is a knowhow
Focussing on core knowhow is
the key to successfor knowhow companies.
Investment in knowhow means growing smarterthroughaccumulated knowhow (value
addedinformation). Knowhow capital can reduce the need for
- THE LEADER is the driving force of the
company, often an ex-professional with theability to organise.A right balance between
professionalism and leadership is crucial.
- THE MANAGER as exists in conventional
industrial companies will have a hard time in knowhowcompanies.
Top positions are out of reach and
acceptance by professionals is hard to obtain.
The need for dual expertise is
a dilemma to all
knowhow coronanies to wo
The core of the knowhow company consists of thebusiness
which belongs to the key people andthe
The business idea contains the personnel idea. This
is an integral part of strategy and consists of fourelements: recruitment, development, motivation anddeparture of its people.
surround the core and the
bindsthe organisation together.Professional organisations need
They can build structures that are quite as
tangible as a mortgaged building or a depreciating stock of goods.
These structures consist of human relations(networks), shared values and attitudes
collaborative arrangements between people inside and
outside the company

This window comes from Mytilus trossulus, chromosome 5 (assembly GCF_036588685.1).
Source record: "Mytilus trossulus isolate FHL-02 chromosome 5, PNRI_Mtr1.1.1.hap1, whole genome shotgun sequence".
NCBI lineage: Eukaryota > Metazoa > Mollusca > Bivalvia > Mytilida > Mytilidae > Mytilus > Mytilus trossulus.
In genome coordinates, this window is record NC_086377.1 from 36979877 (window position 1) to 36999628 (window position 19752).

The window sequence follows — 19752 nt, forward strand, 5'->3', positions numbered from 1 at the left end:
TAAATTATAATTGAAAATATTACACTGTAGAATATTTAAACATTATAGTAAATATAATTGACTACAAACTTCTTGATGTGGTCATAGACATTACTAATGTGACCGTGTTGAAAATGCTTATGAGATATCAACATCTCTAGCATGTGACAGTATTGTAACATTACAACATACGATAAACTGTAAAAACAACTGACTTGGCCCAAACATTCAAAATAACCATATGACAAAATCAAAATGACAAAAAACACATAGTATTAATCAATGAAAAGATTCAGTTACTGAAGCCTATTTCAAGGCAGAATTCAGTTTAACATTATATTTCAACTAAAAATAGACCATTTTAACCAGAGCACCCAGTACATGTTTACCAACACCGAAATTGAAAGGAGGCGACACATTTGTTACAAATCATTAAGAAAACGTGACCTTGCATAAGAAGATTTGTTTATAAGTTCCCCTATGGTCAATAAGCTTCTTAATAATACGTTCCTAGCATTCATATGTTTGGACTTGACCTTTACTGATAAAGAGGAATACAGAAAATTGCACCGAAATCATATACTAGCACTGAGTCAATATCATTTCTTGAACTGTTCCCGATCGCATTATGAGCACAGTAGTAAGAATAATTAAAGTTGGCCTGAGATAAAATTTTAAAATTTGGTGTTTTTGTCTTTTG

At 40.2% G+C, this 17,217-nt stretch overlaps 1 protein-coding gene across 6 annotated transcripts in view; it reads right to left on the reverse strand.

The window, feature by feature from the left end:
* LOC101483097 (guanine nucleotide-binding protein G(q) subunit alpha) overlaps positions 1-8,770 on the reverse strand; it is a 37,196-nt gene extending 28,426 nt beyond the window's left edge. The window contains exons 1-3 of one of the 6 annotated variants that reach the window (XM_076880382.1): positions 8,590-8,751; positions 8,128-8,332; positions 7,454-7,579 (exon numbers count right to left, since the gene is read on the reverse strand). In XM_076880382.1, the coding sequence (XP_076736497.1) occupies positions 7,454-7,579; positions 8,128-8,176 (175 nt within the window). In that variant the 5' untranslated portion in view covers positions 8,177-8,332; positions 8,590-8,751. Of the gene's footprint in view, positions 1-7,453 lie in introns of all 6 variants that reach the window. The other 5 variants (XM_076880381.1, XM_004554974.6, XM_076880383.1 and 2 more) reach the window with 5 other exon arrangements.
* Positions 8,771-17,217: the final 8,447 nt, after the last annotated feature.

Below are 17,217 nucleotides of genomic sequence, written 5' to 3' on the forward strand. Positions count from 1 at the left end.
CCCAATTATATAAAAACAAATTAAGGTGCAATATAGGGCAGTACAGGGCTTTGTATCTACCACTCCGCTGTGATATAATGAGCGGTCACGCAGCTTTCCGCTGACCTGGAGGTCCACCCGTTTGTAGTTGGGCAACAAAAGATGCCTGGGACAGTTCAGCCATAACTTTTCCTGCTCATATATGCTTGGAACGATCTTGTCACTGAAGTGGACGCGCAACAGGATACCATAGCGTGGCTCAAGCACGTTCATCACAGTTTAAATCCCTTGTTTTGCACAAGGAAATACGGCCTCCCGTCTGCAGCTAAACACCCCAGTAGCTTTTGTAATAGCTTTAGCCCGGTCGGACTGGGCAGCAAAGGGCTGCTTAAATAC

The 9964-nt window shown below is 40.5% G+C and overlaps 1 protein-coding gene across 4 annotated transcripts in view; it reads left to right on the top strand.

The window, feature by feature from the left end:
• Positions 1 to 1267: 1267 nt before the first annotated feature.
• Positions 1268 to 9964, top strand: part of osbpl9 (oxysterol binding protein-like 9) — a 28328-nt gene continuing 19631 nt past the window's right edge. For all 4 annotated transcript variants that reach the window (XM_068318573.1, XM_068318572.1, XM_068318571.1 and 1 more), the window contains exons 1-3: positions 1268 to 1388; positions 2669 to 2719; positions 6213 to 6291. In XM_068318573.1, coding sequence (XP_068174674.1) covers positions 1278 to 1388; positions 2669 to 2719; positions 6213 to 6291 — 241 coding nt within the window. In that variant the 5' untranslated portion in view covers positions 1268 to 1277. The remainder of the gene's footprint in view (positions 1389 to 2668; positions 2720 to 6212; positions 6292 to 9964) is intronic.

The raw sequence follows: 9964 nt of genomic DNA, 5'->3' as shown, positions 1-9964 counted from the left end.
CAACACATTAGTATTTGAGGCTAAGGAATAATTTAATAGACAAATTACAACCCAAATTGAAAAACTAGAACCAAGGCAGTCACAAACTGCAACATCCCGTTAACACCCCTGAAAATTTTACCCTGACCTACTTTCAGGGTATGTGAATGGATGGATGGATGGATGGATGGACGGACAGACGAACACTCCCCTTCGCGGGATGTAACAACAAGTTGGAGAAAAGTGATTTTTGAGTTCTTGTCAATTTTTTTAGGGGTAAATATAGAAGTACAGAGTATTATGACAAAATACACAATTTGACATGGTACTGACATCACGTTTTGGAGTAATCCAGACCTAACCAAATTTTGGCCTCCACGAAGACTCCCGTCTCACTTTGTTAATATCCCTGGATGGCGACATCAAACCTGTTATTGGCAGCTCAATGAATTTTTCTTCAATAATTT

The more stable structures are
system and the “home” of the company
designed to develop relationships and build information
Developing a knowhow company into a
professional organisation means that four categories of
employees must learn
to work together
- THE PROFESSIONALS are the most importantresources but hard to manage. They are interestedmainly in freedom to develop their own professionalskills. Very
they are unable or unwilling tomanage other people but they possess a high degree of
- THE CLERICAL STAFF or FRONT OFFICEsupport the professionals. Ideally they should developinto professionals in their own field. Yet, through lack
and lack of vision they are often a sourceof discontent.
Next to professional knowhow,
managerialknowhow is uppermost important,
yet professionalsare not very interested in developing their “places of work” as organisations.
If management or leadership consists of one personfor each knowhow domain, the leader with managerialknowhow loses his grip on the professional reins.
Collective leadership can solve this
a pair of leaders who both combine the professional andmanagerial knowledge.
Present accounting systems are inadequate tomeasure knowhow. Output-related information isneeded whereas one presently measures the
related information (e.g. time accounting).
Traditional financial indicators as volume-growth or
profitability can be misleading. Moreover, none of
them measure the growth (maintenance and expansion)of the knowhow capital.